Article written by Olivia Kneebone, current European Legal Studies student at The University of Westminster.
It is no secret that tech giants such as Google, Facebook and Amazon acquire and store our personal data for ‘marketing’ purposes. However, in the past 20 years of radical advances in technology, the boundaries between the right to access citizen data and the right to privacy have been completely shattered, and the majority of people aren’t even aware of how deep that goes. We are all in belief of this narrative that we are the ones that use social media; be it for sharing content or keeping in contact with friends, but the reality is so much deeper – social media is the one that uses us.
We have given up our right to privacy for the sake of convenience. Convenience is an important component of a good easy life and if we neglected convenient choices, our lives would become inefficient and difficult. However, we must weigh convenience against the price we are paying for it. To the average person, a business tracking one click of theirs might not seem like a big deal. But these clicks accumulate, through searching, browsing, liking, and buying, and this can create an alarmingly detailed profile of you.
One of the biggest examples where convenience has won the battle over privacy is when it comes to voice-controlled smart speakers. As a society we collectively decided that playing and managing our own music was too tiresome and awkward, enter Alexa. Even when not awake, Alexa can still harvest information from every conversation you ever have in the confines of your own home. Amazon is dependent on knowing so much more about you in order to microtarget advertising and frame this data collection as a means to improve their services. The big question: is this the only use of our information? The simplest answer: probably not.
The manufacturers promise that only speech following the wake word is archived in the cloud. However, there have been numerous reports of data leakage and mishaps with the Amazon Echo. In the US, a women reported that her Echo had sent recordings of private conversations to one of her husband’s employees. In 2018, in Germany, a customer was sent nearly 2000 audio files from someone else’s Echo, all containing information about her name and location. More than 100 million Alexa-enabled devices have been sold worldwide, which means that 100 million of us have willingly surrendered ourselves and our privacy to the Orwellian ‘never-sleeping ear.’ But Amazon is not stopping here; they are planning to integrate voice-controlled technology into all manner of devices, such as cars, televisions, headphones, microwaves, thermostats, and clocks, while signing deals with house construction companies and hotels.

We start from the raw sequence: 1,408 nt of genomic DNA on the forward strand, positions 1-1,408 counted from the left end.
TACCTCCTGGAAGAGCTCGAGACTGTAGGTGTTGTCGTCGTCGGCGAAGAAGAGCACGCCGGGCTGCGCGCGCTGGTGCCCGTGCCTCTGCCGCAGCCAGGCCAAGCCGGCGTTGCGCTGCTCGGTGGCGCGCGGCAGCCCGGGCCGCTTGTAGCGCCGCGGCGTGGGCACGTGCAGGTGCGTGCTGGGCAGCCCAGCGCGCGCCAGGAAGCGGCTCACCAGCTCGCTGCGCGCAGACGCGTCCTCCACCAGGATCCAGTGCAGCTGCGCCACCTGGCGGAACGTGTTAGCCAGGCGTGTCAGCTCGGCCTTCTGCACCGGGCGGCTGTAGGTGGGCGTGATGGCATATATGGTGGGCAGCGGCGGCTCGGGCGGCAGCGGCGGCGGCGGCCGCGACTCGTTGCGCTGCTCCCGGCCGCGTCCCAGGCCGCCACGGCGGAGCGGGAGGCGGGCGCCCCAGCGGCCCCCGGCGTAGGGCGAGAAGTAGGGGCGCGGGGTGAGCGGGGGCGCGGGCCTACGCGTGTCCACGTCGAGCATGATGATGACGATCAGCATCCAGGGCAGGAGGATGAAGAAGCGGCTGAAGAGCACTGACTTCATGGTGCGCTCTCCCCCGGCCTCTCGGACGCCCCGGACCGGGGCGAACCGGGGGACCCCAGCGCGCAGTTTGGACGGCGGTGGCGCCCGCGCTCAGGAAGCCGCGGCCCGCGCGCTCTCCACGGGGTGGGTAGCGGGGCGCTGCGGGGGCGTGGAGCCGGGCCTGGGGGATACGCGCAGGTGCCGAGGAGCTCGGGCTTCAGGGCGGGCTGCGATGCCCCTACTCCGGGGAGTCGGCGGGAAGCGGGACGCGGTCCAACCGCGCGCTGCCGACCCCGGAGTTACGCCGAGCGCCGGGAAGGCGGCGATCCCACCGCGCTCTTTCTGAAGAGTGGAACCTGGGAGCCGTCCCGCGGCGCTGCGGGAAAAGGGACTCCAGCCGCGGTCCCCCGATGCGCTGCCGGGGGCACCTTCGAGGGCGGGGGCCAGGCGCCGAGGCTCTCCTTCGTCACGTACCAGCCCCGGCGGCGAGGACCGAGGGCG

Consider, if Amazon, for example, had a security breach, millions of people’s personal identifiable information would be at risk. The information stored from these private conversations, in the wrong hands, could be held for ransom against the threat of online publication which in today’s society, is probably one of the worst things that can happen to you. It can also be used to defraud people into giving away even more sensitive information.
There are worries, particularly in the US, that instead of legislating to protect user privacy, governments will seek to access this information in the name of crime or terrorist prevention – the ethics of this are up for debate. But not all hope is lost to protect our information. Apple is the market leader in an opt-in opt-out scheme of voice control. If all the big tech companies can follow suit, we can say that consumers are making an informed choice. Shoshanna Zuboff, author of The Age of Surveillance Capitalism, says that regulation is what these companies fear the most. Strict parameters regarding what the data is actually used for are necessary and companies should be held to provide evidence of this. Proof of a secure storage system that isn’t easily hackable is also essential for governments to impose on tech companies. We can abstain from buying these products and use VPNs but somehow, somewhere our information is being taken. At the heart of democracy, citizens must ask for change, whether that be through petitioning, protesting, or writing to your local MP.
Some useful follow up resources:
Shoshanna Zuboff articles
Big Brother Watch